Tuesday, April 2, 2013

Highlander Most Wanted, Maya Banks (2013)

Book Source: NetGalley

This is the first time I've read a Maya Banks book.  I decided to give it a try as I've read and heard so many good things on her novels, so when I saw an available ARC at NetGalley, I eagerly requested it.
What can I say? Was it entertaining? Pretty much, at least the first half, after that it went downhill.

Genevieve McInnis (great name!), the daughter of a powerful laird with connections to the crown, was kidnapped by the evil Ian McHugh a year before when she was on her way to her betrothed,  and forced to become his leman (whore).  She underwent all types of horrible physical and psychological abuse during the year she lived with him, but she manages to survive in one peace, except for the scar on her face.

The story starts when the Montgomerys and the Armstrongs came to avenge the kidnapping of the wife of the Montgomery laird, even though they had already killed Ian (told in the previous book, which isn't necessary to read to understand this one), they still wanted the McHugh laird's head (Ian's father).  Unfortunately, they only found a keep filled with women, children, and some husbands, and of course Genevieve.  All the others had left and the laird had abandoned their people.  Bowen Montgomery, second in command of the clan (as his brother, the laird was back in their own keep), decided to take over the McHughs and their keep in retribution for the wrong done to them.  The only one willing to face him from the beginning (since the McHughs are painted as cowards), was of course, Genevieve, so they get to know each other and fall in love, regardless of her sordid past.  

The first half of the book was truly emotionally gripping as Genevieve's story slowly unfolded and we became witnesses to the injustices done to her, not only by Ian McHugh, but by the clan itself who turned a blind eye during her sufferings.  We got to view how in spite of it all, she was still filled with honor and tried to do the best under inhumane circumstances, a quality Bowen recognized and appreciated in her, and even made him fall in love with her.  It was really tender to see how he didn't care that she was 'soiled goods,' all he cared about was bringing back a semblance of humanity into her life.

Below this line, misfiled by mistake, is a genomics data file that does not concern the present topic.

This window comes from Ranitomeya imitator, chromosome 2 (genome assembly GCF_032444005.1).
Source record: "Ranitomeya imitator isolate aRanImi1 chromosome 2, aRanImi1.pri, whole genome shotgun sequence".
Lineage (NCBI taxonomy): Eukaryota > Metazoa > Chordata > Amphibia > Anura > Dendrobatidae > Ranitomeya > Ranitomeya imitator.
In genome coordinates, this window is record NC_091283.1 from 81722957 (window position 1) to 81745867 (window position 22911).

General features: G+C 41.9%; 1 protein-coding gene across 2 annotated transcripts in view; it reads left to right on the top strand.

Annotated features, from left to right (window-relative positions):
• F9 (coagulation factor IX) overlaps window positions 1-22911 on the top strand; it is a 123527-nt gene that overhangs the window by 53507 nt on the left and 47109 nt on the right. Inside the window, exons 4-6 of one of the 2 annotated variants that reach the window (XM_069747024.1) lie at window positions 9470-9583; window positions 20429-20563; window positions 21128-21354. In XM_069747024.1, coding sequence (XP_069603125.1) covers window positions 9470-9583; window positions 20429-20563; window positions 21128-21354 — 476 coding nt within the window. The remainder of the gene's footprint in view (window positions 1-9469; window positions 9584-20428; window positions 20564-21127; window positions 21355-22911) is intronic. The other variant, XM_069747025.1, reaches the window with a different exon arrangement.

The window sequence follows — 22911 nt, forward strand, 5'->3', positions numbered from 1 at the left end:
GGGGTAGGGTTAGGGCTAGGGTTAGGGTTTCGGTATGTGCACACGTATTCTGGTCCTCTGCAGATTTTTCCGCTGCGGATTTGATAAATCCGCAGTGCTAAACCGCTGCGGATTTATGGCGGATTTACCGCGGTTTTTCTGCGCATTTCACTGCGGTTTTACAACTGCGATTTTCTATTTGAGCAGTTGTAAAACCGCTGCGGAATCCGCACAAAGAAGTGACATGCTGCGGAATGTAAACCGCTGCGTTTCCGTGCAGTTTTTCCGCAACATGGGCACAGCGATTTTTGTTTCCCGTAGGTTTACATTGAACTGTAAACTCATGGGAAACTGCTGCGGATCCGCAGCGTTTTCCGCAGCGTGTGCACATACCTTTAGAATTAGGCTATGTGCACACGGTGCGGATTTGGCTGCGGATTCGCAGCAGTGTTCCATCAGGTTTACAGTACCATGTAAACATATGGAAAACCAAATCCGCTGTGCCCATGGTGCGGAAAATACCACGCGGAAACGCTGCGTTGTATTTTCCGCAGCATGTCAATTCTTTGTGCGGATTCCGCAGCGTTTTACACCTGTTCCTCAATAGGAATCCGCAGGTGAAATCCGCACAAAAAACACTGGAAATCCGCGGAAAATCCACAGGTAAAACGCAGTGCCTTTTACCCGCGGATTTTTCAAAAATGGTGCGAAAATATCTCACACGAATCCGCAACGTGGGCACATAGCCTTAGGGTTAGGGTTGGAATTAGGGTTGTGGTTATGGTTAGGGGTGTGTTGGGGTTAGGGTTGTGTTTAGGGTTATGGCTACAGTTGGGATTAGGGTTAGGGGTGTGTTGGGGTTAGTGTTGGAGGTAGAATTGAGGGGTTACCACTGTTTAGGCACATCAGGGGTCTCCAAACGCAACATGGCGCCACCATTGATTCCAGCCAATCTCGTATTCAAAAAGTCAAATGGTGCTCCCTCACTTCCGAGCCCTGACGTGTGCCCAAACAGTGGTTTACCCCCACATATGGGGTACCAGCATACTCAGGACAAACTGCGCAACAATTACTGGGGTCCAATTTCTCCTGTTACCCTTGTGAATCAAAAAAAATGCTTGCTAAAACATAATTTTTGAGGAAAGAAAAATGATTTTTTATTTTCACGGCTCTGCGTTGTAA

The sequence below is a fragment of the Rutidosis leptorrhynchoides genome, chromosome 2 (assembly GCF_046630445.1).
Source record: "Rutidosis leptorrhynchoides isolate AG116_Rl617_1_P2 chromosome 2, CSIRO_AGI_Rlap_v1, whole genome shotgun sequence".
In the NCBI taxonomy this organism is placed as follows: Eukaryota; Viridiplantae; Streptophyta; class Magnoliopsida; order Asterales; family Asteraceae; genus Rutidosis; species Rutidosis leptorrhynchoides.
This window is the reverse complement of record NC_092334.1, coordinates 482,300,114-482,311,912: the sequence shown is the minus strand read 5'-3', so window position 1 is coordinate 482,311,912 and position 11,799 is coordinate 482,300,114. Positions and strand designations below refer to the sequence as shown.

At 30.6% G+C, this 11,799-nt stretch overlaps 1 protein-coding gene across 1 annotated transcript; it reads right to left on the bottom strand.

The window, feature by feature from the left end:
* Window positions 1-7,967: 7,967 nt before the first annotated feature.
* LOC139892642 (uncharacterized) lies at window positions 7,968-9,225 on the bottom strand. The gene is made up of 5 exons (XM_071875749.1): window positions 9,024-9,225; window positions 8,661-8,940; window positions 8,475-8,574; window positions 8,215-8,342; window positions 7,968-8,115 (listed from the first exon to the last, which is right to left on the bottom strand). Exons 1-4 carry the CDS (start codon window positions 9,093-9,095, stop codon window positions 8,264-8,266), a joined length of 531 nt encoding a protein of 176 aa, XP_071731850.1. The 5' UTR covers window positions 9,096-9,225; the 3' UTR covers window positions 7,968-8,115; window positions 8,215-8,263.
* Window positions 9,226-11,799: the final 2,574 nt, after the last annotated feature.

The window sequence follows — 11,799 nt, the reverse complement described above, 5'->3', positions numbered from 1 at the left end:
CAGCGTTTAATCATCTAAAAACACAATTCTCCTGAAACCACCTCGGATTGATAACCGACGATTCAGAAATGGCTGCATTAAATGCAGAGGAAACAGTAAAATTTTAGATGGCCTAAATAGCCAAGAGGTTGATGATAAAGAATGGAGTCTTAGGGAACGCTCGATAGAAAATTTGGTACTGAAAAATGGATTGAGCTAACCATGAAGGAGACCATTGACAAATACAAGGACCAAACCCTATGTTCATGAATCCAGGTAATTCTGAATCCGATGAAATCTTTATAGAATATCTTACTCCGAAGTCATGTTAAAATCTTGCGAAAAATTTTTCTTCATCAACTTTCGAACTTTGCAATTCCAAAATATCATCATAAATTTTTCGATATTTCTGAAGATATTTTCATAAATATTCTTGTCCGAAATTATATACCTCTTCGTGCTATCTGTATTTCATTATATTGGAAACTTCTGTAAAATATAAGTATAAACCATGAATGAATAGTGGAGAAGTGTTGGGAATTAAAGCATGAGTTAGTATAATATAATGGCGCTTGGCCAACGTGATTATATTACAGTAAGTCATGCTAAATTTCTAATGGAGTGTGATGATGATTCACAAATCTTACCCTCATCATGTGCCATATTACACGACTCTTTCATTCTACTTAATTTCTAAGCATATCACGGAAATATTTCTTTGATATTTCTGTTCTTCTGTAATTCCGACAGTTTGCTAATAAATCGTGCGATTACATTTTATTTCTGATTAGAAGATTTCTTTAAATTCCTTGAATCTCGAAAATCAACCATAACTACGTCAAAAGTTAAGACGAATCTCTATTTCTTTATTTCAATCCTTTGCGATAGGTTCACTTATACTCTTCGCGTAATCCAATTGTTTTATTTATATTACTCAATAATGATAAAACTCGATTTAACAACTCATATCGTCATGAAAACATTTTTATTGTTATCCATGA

It was a great decision on behalf of the author to make the heroine not only not be a virgin, but to have a scarred face, a Middle Ages depiction of the Scarlet Letter.  Oftentimes, the heroines in these kinds of novels are picture perfect (I mean, Genevieve was too, except for the scar), so it makes one wonder how could there have been so many beautiful women running around in the Highlands, but the author took a different road with this heroine, which was a bit refreshing for this genre.  
The hero, Bowen, was flawless, not only physically, but also emotionally.  He knew just what to say/do to make our heroine happy all the time.

Not So Positive:
One of the highlights of the novel is the strength Genevieve had to overcome it all, and the fact that the hero wasn't the typical chauvinist who didn't understand her, on the contrary, he was super understanding. BUT... about half the book is concentrated on how Genevieve was grateful for his understanding; grateful for his help; grateful for his protection; grateful he accepted her; grateful that his family accepted her; grateful that they gave her a real bed to sleep on... and on, and on, and on! Yes, we get it that she lived in horrible circumstances under the McHugh rule, but we went from a woman who had the wit and strength to kill her enemies, to someone whose eyes filled up with tears every.single.time someone did something nice for her. It was frustrating to read how AGAIN she was appreciative of someone's kindness and how she burst into tears in gratitude.
The second half of the novel also had no real conflict; granted, the "conflict" was how Bowen had to 'set her free,' but it was really obvious that they would end up together anyway, since they loved each other from practically the beginning and they voiced it.  There was no tension, insecurities about what the other felt, nothing, therefore, the book could have easily ended about 5 chapters before it did.

Final Verdict: It was OK. Will I read this author again? Probably not. There are still some Julie Garwoods and Mary Baloghs that I haven't read if I want to go into the romance genre, Maya Banks will not be amongst them.


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